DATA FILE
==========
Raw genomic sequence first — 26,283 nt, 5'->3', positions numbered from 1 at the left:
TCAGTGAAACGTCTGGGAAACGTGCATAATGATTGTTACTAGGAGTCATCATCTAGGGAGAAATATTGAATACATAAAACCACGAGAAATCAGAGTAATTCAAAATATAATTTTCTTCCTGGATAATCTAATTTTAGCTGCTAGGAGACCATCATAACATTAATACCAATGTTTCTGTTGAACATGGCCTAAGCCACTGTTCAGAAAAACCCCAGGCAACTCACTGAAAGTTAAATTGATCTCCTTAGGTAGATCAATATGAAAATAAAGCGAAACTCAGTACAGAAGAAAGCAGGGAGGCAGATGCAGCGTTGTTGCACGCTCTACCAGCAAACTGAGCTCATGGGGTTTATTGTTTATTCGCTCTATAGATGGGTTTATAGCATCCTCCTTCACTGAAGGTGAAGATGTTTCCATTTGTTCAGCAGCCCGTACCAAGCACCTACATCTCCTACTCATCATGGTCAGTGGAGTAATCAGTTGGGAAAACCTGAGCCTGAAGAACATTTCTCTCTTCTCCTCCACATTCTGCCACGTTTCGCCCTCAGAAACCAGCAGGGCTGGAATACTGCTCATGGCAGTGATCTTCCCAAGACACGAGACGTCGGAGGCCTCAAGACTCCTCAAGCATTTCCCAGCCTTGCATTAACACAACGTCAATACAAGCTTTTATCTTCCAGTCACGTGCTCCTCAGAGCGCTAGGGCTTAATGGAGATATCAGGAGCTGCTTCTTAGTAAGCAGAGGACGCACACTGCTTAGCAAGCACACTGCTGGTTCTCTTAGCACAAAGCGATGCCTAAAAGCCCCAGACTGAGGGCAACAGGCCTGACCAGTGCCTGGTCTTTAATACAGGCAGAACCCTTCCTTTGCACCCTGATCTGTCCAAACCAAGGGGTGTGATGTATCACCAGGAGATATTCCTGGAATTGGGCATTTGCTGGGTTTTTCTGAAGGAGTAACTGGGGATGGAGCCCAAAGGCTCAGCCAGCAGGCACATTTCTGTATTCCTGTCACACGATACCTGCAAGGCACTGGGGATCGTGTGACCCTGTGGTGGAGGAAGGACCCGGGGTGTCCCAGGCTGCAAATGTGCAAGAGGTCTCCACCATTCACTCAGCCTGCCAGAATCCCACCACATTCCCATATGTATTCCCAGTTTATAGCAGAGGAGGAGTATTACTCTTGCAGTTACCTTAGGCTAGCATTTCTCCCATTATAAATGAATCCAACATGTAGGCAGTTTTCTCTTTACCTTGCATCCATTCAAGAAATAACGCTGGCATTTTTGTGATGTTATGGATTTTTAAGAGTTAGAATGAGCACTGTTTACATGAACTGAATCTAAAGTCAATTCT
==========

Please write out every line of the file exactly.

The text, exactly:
Raw genomic sequence first — 26,283 nt, 5'->3', positions numbered from 1 at the left:
TCAGTGAAACGTCTGGGAAACGTGCATAATGATTGTTACTAGGAGTCATCATCTAGGGAGAAATATTGAATACATAAAACCACGAGAAATCAGAGTAATTCAAAATATAATTTTCTTCCTGGATAATCTAATTTTAGCTGCTAGGAGACCATCATAACATTAATACCAATGTTTCTGTTGAACATGGCCTAAGCCACTGTTCAGAAAAACCCCAGGCAACTCACTGAAAGTTAAATTGATCTCCTTAGGTAGATCAATATGAAAATAAAGCGAAACTCAGTACAGAAGAAAGCAGGGAGGCAGATGCAGCGTTGTTGCACGCTCTACCAGCAAACTGAGCTCATGGGGTTTATTGTTTATTCGCTCTATAGATGGGTTTATAGCATCCTCCTTCACTGAAGGTGAAGATGTTTCCATTTGTTCAGCAGCCCGTACCAAGCACCTACATCTCCTACTCATCATGGTCAGTGGAGTAATCAGTTGGGAAAACCTGAGCCTGAAGAACATTTCTCTCTTCTCCTCCACATTCTGCCACGTTTCGCCCTCAGAAACCAGCAGGGCTGGAATACTGCTCATGGCAGTGATCTTCCCAAGACACGAGACGTCGGAGGCCTCAAGACTCCTCAAGCATTTCCCAGCCTTGCATTAACACAACGTCAATACAAGCTTTTATCTTCCAGTCACGTGCTCCTCAGAGCGCTAGGGCTTAATGGAGATATCAGGAGCTGCTTCTTAGTAAGCAGAGGACGCACACTGCTTAGCAAGCACACTGCTGGTTCTCTTAGCACAAAGCGATGCCTAAAAGCCCCAGACTGAGGGCAACAGGCCTGACCAGTGCCTGGTCTTTAATACAGGCAGAACCCTTCCTTTGCACCCTGATCTGTCCAAACCAAGGGGTGTGATGTATCACCAGGAGATATTCCTGGAATTGGGCATTTGCTGGGTTTTTCTGAAGGAGTAACTGGGGATGGAGCCCAAAGGCTCAGCCAGCAGGCACATTTCTGTATTCCTGTCACACGATACCTGCAAGGCACTGGGGATCGTGTGACCCTGTGGTGGAGGAAGGACCCGGGGTGTCCCAGGCTGCAAATGTGCAAGAGGTCTCCACCATTCACTCAGCCTGCCAGAATCCCACCACATTCCCATATGTATTCCCAGTTTATAGCAGAGGAGGAGTATTACTCTTGCAGTTACCTTAGGCTAGCATTTCTCCCATTATAAATGAATCCAACATGTAGGCAGTTTTCTCTTTACCTTGCATCCATTCAAGAAATAACGCTGGCATTTTTGTGATGTTATGGATTTTTAAGAGTTAGAATGAGCACTGTTTACATGAACTGAATCTAAAGTCAATTCT